Booth.jpgAttendees seemed to be impressed to see the 6WINDGate™ software accelerating the performance of the standard OVS by more than 10x (68Mpps vs. 6Mpps on ten cores, details here), with no changes required to the OVS code itself.

We talked to people working on enterprise, cloud and telecom (NFV) data centers. They confirmed that the improving the number of VMs per server (VM density) by 3x to 9x, which is typically what our software enables, creates a massive advantage in terms of CAPEX and OPEX. After all, their subscribers are essentially paying for cores running VMs, not cores running OVS.

It’s hard to believe that NFV is less than one year old (that would be less than a thirty-sixth of a Voyager), with the ETSI initiative basically being started at SDN & OpenFlow World Congress in October 2013. Despite this short period, however, it was very clear from conversations at IDF that engineers and architects are firmly focused on practical questions relating to Proof-of-Concepts (PoCs) and real-world testing.

Many of the questions that we were received about 6WINDGate were not about the performance acceleration that it provides (attendees could see that from the demo and anyway it’s widely deployed in telecom equipment today) but about how to install it in real networks and start running tests. We heard several requirements relating to NFV PoCs that will be happening by the end of the year, with clear expectations of performance results being delivered quickly.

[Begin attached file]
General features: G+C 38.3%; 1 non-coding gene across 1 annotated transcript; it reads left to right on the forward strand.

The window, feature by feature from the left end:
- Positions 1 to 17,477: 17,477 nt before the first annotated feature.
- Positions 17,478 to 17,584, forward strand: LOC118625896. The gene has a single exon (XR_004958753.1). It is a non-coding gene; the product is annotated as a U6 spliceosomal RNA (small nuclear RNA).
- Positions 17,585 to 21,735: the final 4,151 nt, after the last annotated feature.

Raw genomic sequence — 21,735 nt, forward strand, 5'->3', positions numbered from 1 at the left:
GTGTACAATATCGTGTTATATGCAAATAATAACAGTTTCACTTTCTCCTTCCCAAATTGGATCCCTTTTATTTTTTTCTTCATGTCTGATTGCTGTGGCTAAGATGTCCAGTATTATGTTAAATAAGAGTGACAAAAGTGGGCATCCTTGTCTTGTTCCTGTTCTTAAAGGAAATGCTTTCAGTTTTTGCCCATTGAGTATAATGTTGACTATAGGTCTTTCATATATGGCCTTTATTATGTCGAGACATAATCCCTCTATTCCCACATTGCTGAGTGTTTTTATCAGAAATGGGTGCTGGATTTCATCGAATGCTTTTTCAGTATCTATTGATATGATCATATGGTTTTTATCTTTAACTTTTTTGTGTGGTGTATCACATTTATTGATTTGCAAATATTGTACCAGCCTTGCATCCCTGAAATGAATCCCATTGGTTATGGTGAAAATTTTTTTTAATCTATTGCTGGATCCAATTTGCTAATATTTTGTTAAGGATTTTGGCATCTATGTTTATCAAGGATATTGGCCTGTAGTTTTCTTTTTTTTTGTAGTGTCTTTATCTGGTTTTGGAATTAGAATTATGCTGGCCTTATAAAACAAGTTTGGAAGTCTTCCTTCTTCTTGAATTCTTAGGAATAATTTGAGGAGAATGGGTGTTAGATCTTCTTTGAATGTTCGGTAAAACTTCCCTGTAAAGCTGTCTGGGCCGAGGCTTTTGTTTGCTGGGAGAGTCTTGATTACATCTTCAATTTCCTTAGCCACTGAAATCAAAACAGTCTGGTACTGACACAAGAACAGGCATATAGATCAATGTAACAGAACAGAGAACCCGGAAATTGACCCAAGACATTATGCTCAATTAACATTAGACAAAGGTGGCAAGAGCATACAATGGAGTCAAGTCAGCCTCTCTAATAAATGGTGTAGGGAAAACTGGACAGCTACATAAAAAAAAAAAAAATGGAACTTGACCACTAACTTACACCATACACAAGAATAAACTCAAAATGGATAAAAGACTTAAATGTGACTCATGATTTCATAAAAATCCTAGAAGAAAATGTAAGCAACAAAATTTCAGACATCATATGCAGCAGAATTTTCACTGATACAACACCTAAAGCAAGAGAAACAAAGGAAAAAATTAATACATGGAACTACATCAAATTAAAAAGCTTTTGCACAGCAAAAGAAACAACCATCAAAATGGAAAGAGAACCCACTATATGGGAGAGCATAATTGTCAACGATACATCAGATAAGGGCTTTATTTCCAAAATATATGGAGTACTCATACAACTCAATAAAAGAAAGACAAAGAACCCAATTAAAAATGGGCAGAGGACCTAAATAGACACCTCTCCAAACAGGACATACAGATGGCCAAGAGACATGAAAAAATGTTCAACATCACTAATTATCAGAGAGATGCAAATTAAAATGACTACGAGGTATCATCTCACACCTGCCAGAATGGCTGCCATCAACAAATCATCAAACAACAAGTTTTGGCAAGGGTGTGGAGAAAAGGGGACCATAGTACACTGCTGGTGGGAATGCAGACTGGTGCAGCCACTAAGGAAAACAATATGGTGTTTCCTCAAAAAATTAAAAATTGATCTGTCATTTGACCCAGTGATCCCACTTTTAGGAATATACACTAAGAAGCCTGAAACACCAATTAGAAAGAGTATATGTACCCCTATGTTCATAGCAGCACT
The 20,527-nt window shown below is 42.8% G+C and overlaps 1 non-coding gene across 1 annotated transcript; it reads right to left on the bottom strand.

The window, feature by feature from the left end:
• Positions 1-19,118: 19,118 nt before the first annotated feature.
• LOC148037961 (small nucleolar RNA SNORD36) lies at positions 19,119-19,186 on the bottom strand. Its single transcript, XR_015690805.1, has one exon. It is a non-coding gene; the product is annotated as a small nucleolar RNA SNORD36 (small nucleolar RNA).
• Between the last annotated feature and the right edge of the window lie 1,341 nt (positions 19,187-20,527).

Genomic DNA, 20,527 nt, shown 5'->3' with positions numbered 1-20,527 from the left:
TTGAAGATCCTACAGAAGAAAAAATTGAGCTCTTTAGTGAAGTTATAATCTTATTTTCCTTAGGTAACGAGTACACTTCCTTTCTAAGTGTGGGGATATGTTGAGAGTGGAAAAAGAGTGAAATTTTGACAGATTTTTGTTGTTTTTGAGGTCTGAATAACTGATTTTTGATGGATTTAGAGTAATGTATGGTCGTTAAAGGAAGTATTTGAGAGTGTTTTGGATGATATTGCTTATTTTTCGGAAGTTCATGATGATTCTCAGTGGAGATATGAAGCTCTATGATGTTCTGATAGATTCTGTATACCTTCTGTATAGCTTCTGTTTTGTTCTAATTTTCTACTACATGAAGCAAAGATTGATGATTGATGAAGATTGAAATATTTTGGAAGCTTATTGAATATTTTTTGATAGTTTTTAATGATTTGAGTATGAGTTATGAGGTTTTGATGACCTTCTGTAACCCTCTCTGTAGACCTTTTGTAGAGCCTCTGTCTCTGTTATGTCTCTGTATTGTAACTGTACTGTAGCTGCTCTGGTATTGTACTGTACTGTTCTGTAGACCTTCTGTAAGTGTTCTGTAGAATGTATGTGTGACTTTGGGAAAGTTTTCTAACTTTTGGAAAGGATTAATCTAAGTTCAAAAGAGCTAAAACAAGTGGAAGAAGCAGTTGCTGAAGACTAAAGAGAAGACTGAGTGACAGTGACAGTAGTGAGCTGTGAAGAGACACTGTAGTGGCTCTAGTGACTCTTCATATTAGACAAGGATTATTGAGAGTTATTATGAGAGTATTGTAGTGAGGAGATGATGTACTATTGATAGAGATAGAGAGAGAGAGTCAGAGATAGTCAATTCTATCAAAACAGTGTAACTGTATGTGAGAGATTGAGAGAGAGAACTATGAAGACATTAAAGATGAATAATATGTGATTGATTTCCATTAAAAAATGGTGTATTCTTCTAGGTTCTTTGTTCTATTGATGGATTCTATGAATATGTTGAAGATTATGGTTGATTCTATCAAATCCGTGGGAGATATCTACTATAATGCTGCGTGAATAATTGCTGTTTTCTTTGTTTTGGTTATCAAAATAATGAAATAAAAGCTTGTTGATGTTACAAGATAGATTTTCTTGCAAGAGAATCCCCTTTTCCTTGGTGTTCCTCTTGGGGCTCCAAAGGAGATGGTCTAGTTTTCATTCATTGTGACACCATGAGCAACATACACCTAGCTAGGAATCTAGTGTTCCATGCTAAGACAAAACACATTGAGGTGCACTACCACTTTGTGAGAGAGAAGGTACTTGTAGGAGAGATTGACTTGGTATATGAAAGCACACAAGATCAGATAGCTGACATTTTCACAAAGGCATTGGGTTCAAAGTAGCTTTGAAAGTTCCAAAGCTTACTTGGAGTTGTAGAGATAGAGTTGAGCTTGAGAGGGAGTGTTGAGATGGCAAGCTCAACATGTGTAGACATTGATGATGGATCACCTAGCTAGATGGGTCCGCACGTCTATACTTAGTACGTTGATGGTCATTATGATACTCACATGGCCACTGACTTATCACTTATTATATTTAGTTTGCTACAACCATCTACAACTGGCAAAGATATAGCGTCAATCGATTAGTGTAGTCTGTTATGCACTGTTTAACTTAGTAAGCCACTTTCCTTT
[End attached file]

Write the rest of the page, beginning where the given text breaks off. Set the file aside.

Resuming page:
From that perspective, there was significant interest in CloudNFV. Knowing that 6WIND is a founder member, several people stopped by our booth for more details. People already knowledgeable about the initiative appeared to look on it very favorably, as a quick approach to a true end-to-end, multi-vendor implementation of the ETSI requirements.

Since our focus for NFV is on data plane acceleration, we had a number of interesting discussions about the impact of virtualization on the system-level performance of network functions. The general consensus seems to be that Virtual Network Functions (VNFs) need to deliver overall cost-performance that’s comparable with traditional physical equipment, otherwise the ROI for NFV just isn’t viable. Of course, meeting this requirement is not easy given the performance limitations of standard virtualized environments. This is a problem that the 6WINDGate solution solves (and a topic for another post).